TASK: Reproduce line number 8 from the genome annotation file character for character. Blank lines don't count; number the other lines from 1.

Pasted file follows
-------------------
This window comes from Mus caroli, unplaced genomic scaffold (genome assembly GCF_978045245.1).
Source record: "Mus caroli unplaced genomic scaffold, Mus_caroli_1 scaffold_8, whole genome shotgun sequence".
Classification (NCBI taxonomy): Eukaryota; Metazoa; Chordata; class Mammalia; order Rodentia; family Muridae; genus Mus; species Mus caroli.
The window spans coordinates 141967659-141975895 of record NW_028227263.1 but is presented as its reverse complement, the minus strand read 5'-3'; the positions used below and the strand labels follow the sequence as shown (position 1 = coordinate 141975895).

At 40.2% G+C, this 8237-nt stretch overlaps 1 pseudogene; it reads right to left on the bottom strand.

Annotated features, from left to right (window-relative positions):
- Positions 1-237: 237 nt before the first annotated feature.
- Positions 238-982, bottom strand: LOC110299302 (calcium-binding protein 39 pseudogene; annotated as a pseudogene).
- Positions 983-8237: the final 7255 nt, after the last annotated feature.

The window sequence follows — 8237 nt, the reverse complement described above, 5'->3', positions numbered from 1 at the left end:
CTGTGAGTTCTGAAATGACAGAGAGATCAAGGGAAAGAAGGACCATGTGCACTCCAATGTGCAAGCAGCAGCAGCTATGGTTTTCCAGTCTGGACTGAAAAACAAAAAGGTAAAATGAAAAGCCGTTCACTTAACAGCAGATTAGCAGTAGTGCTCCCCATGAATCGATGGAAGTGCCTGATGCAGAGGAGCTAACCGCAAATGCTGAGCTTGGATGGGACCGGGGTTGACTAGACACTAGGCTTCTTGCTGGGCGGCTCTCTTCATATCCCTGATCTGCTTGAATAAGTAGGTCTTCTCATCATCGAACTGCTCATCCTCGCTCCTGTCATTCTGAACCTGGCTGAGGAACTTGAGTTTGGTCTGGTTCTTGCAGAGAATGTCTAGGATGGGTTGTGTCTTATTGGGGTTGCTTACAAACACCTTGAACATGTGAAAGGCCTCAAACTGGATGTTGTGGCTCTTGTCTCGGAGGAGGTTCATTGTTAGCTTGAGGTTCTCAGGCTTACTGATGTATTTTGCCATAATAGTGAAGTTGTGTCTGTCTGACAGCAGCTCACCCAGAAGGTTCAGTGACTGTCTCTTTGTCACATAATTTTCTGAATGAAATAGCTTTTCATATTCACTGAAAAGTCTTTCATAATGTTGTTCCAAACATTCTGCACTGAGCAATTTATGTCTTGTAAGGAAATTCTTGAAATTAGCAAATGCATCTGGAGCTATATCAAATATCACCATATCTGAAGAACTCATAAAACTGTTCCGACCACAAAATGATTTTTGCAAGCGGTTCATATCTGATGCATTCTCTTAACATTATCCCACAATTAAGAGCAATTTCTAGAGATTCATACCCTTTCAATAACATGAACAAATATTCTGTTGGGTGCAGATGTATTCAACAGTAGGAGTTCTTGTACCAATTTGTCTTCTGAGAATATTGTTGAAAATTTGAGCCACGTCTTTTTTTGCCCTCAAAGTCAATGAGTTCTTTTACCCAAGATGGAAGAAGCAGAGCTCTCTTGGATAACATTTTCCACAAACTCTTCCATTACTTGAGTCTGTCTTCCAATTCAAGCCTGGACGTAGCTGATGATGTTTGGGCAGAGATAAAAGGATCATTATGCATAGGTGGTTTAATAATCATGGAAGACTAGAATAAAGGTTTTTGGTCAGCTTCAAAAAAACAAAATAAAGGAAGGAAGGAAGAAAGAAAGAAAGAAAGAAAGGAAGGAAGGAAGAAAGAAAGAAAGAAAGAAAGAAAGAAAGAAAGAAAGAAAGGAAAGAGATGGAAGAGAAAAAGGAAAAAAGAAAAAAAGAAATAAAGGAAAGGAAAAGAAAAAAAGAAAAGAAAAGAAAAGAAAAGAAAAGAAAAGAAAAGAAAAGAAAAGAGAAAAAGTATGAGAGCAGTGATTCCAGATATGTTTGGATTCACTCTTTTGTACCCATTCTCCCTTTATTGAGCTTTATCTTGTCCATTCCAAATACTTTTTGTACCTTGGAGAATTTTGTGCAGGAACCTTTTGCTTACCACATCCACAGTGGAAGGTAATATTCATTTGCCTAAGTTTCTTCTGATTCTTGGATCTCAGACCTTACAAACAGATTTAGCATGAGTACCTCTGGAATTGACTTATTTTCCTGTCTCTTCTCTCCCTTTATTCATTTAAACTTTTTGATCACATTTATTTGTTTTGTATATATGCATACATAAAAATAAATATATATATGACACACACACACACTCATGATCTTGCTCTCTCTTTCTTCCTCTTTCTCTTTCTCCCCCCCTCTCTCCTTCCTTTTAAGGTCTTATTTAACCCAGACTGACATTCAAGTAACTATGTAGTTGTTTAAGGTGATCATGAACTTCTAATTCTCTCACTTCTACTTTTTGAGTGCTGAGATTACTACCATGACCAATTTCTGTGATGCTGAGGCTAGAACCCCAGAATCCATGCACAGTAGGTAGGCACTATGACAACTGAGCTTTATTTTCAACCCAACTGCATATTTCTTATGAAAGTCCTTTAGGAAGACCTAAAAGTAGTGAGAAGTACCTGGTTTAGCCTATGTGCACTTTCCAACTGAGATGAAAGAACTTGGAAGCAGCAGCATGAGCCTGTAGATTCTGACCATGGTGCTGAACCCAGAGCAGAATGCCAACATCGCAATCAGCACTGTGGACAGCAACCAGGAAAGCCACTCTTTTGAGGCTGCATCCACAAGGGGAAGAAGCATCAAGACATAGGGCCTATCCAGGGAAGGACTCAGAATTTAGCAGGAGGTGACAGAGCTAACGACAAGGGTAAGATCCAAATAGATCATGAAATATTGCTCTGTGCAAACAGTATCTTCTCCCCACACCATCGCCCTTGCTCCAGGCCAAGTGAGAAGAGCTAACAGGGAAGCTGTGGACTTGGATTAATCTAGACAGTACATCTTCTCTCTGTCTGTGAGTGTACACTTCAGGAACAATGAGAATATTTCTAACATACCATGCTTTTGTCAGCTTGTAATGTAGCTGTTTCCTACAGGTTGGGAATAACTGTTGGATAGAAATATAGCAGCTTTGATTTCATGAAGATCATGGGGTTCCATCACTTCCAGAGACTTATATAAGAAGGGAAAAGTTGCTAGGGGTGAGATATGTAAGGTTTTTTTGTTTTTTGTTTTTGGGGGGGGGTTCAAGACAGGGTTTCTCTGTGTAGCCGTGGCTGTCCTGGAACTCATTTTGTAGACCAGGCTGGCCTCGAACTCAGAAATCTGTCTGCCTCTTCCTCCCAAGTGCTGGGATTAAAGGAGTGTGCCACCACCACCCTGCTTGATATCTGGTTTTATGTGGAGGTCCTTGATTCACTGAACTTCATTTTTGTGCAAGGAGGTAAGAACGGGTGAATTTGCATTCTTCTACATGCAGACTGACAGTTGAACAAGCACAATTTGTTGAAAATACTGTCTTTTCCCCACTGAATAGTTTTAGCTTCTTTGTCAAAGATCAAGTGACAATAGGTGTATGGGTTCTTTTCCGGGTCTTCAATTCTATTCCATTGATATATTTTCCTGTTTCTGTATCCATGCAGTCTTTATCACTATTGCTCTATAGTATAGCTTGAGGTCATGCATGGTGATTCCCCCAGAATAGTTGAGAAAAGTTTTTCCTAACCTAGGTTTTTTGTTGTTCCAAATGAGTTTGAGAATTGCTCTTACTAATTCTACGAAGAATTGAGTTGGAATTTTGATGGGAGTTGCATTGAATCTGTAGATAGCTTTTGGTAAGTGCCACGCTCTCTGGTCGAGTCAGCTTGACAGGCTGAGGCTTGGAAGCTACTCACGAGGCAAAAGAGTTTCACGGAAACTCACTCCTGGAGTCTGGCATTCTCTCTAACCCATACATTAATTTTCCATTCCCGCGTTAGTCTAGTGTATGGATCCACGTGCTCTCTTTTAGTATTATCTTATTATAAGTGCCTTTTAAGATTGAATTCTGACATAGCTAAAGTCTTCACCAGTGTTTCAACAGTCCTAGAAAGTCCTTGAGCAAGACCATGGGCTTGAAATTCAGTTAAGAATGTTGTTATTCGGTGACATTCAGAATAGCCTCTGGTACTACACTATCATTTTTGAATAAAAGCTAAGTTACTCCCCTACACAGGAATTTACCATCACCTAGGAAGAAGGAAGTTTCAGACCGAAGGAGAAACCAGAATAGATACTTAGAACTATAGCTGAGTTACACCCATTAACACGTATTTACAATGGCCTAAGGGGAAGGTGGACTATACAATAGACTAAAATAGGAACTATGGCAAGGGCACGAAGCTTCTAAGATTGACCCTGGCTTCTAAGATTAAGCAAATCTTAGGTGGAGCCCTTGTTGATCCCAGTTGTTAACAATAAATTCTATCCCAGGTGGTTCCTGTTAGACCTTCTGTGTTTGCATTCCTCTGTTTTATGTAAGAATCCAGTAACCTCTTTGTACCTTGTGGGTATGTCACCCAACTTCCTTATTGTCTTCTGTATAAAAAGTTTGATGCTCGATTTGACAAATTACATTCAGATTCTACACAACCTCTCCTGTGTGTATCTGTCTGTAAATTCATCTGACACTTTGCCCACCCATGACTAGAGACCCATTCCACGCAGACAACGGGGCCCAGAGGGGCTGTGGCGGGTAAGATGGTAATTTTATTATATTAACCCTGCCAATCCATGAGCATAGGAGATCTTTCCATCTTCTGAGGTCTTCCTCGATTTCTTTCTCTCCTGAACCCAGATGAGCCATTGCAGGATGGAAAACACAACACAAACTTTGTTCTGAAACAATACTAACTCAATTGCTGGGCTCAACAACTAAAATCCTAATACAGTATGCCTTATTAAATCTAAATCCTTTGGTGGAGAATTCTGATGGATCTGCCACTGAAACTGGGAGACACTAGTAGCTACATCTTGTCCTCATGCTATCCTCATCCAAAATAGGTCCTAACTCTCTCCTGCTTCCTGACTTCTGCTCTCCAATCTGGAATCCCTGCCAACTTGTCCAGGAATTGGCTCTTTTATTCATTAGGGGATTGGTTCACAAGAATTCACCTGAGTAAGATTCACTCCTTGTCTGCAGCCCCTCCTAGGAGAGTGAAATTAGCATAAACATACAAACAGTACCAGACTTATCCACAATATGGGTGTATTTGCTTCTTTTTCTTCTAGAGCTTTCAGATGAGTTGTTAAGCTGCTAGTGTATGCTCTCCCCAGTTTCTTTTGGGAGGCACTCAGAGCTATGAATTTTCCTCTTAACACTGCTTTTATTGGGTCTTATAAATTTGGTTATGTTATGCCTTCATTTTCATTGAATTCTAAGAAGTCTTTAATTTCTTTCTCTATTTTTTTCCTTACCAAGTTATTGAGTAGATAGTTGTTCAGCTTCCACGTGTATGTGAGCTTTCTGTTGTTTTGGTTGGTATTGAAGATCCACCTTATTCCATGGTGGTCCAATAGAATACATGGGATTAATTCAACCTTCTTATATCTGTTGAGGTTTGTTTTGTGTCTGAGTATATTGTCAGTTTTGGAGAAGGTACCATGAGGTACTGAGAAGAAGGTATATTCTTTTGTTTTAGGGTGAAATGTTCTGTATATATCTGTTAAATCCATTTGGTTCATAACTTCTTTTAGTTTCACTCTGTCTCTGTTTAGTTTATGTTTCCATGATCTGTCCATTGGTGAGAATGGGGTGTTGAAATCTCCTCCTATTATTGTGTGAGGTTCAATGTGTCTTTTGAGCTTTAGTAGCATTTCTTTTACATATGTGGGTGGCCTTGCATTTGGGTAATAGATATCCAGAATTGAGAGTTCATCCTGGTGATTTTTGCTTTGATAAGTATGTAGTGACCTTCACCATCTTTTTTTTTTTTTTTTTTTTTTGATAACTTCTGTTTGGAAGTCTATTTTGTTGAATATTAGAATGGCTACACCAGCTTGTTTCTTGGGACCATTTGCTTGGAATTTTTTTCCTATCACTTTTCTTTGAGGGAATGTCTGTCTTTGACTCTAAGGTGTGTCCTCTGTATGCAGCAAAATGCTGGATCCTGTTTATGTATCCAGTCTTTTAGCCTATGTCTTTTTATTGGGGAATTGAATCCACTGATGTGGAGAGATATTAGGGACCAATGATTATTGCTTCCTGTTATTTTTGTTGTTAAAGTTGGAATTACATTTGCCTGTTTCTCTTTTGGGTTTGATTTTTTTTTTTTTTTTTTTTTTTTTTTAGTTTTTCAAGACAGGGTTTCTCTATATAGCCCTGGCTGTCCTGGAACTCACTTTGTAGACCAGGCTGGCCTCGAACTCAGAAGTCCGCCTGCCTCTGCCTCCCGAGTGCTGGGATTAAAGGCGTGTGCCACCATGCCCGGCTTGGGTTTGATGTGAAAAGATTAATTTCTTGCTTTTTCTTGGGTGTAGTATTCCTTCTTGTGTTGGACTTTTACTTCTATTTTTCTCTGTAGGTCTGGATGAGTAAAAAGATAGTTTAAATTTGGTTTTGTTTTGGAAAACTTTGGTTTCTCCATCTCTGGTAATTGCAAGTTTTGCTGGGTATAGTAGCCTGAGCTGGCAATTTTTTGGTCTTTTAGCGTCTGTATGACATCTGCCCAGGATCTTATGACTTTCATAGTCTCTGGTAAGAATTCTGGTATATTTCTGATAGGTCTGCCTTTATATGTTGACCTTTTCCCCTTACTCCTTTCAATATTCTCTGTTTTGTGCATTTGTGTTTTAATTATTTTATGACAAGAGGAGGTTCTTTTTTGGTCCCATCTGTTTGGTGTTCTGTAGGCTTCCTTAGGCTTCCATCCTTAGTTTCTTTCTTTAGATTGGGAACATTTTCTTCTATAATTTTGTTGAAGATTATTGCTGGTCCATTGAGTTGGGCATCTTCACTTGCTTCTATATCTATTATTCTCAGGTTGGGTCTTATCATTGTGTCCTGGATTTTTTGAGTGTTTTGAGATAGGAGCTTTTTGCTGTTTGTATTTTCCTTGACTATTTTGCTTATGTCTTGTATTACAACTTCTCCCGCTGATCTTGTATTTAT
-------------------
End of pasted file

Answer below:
- Positions 238-982, bottom strand: LOC110299302 (calcium-binding protein 39 pseudogene; annotated as a pseudogene).